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John Ephland

A lover of music finds the words to express it. Once in a while.

About Me

Having grown up in a family that loved music--just outside of Chicago, my dad an amateur piano player when he wasn't straightening teeth--my parents made sure I got drum lessons, got me to the local music store to be among all those shiny and amazing instruments, and took me to all manner of concert and club dates, leaving my siblings with the baby sitter.

And this before I was even out of grade school.

In addition, there was the expanded record collection my dad had, those records (mostly jazz, big band, some classical, a dash or two of folk and ethnic) were regularly played on what seemed like a recurring theme of always replacing the stereos (once it became ”stereo”). My dad's interest in equipment, incidentally, later surfaced in my own interest in ”components,” components I would later end up selling as part of a unique hybrid music store I co-owned during the mid-to-late 1970s in Eugene, Oregon. That arsenal also included musical instruments and recorded music (not to mention certain under-the- glass-counter paraphernalia), no doubt a reincarnation of that first music store I loved so much back in the day.

Little did I realize that my love of music and love of writing would one day collide years later as I entered the world of music publishing, at DownBeat Magazine in 1987. A few published pieces here and there combined with my awareness of the Chicago-based magazine (it was my first subscription as a young lad) and my experiences as a music retailer, I later realized, were my calling cards.

From there, it was diving into other people's writing as I got familiar with the way magazine publishing worked and what the music industry looked like from yet another “inside” position. In time I would begin writing in earnest and go after musicians I cherry-picked (I was the editor, after all) to interview that I had usually enjoyed from a distance before. Now, I was sitting across from Miles Davis, Tony Williams, Joni Mitchell, Dr. John, Woody Allen, even.

After roughly 11 years at the magazine and witnessing (and participating in) the massive changes that were sweeping across the industry, from tape and vinyl to CDs, DVDs, bean- counting, downsizing, digitizing, mesmerizing is about the only word that can sum up the net affect of all that change. Along the way, and certainly after leaving the magazine, I learned more of what so many of my colleagues had been doing for years: I joined the ranks of the freelance writer, first for DownBeat, but then for a string of other, sometimes shooting-star publications, both print and online. TimeOut Chicago, Schwann Inside, Relix and first Traps and then Drum! magazines, to name a few.

And now, having logged millions of words here and there and not a few miles in different parts of the world, I come to All About Jazz.

The rest is history, and what is now remains to be seen. I am honored and look forward to being a contributor along with all the other great writers who add so much to this world- class enterprise. AAJ is clearly a major web and virtual presence that makes its mark every day in the real world of music, music lovers and musicians, emphasizing and celebrating (when we aren't wondering or scratching our heads) this wonderful, miraculous music we all continue to love. We call it jazz.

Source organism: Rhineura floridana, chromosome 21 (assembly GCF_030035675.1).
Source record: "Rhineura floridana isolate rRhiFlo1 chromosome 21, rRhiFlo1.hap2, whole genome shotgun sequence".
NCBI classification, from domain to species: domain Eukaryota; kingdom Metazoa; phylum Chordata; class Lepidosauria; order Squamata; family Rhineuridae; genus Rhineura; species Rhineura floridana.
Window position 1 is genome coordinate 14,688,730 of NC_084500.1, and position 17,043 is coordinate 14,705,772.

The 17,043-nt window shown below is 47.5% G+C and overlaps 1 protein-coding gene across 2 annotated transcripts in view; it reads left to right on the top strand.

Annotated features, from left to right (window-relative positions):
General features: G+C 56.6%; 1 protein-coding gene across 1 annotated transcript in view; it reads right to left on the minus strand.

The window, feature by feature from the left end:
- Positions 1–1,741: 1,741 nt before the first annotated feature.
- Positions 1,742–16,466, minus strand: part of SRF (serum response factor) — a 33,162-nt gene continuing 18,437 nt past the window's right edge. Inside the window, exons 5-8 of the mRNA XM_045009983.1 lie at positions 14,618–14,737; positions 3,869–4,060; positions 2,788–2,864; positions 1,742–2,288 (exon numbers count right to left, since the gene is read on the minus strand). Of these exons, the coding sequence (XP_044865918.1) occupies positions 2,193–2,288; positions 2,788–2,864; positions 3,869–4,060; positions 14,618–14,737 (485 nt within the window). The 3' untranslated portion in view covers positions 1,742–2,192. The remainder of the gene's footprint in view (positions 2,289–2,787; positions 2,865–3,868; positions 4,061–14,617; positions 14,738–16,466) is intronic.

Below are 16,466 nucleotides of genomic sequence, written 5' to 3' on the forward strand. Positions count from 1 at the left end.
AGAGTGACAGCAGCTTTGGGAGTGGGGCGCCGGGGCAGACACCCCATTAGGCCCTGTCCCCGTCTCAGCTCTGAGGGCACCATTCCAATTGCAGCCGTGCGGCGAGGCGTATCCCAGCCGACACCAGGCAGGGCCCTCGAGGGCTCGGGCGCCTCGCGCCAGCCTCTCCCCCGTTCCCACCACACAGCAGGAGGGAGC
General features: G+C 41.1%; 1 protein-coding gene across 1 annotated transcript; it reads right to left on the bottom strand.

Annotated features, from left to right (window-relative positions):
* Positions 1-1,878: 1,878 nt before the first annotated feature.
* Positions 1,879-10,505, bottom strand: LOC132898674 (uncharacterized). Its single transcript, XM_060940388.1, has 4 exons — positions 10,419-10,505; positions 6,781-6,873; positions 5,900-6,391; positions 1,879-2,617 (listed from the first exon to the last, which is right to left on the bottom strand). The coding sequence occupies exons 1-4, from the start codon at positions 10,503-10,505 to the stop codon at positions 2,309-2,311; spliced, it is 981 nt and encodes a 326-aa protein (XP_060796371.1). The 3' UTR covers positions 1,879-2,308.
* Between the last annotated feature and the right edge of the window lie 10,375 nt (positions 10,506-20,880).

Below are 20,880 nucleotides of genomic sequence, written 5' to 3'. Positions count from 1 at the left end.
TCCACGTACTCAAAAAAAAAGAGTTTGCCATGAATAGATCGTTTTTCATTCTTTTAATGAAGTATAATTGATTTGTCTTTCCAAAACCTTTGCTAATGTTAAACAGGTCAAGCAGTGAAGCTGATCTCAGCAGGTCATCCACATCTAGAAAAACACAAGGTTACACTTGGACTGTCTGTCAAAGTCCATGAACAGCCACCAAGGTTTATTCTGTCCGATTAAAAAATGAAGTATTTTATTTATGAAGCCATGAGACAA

Off to the races.

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My Jazz Story

Why do I love jazz? Well, depending on what you mean by "jazz," I can send an answer in any number of directions. Briefly, I was exposed to this crazy music as a little boy, my dad good friends with the local music store, where he bought sheet music to play from his baby grand. Their massive record collection, my parents taking me to concerts and clubs (only one of five kids to do so), the Magnavox furniture stereo/radio ... it all added up. It was complex, emotional music. And it had rhythm! I drummed and followed the music through the '60s even as I enjoyed the new musics of my generation. Along with side-trips to other musicians and music, it's been one hell of a pony ride ever since. The first time I heard the Billy Eckstine standard “I Want To Talk About You” was after someone had turned me onto John Coltrane’s Live At Birdland album, probably around the same time I saw The Graduate in a local movie theater. (I was already a fan, having listened to other recordings when he was a leader, and, especially, as a sideman with trumpeter Miles Davis.) Written as a ballad, and originally recorded by Coltrane in 1958 for his album Soultrane, this slightly shorter live version from 1963 begins as such, but then heads off in another direction as his quartet (with pianist McCoy Tyner and bassist Jimmy Garrison supplying impeccable support) eventually becomes a duo, almost a face-off between Coltrane on tenor and drummer Elvin Jones as they swing the fuck out of this song, eventually leading to what was the signature element of Coltrane’s version: an exhaustive solo exploration of the song and all it’s key intervals by the saxophonist, tempo disbarred, chord changes upended, the song’s melodic contours limned and turned inside-out, all within the framework of the original, the feeling and mood maintained but somehow radically altered in this cadenza to beat all cadenzas. By the time the others return to help finish the song, one might just get the impression they’ve been through a summer thunderstorm without an umbrella, and loving every moment of it. Call it a cleansing, but for me this was tantamount to some kind of religious experience.

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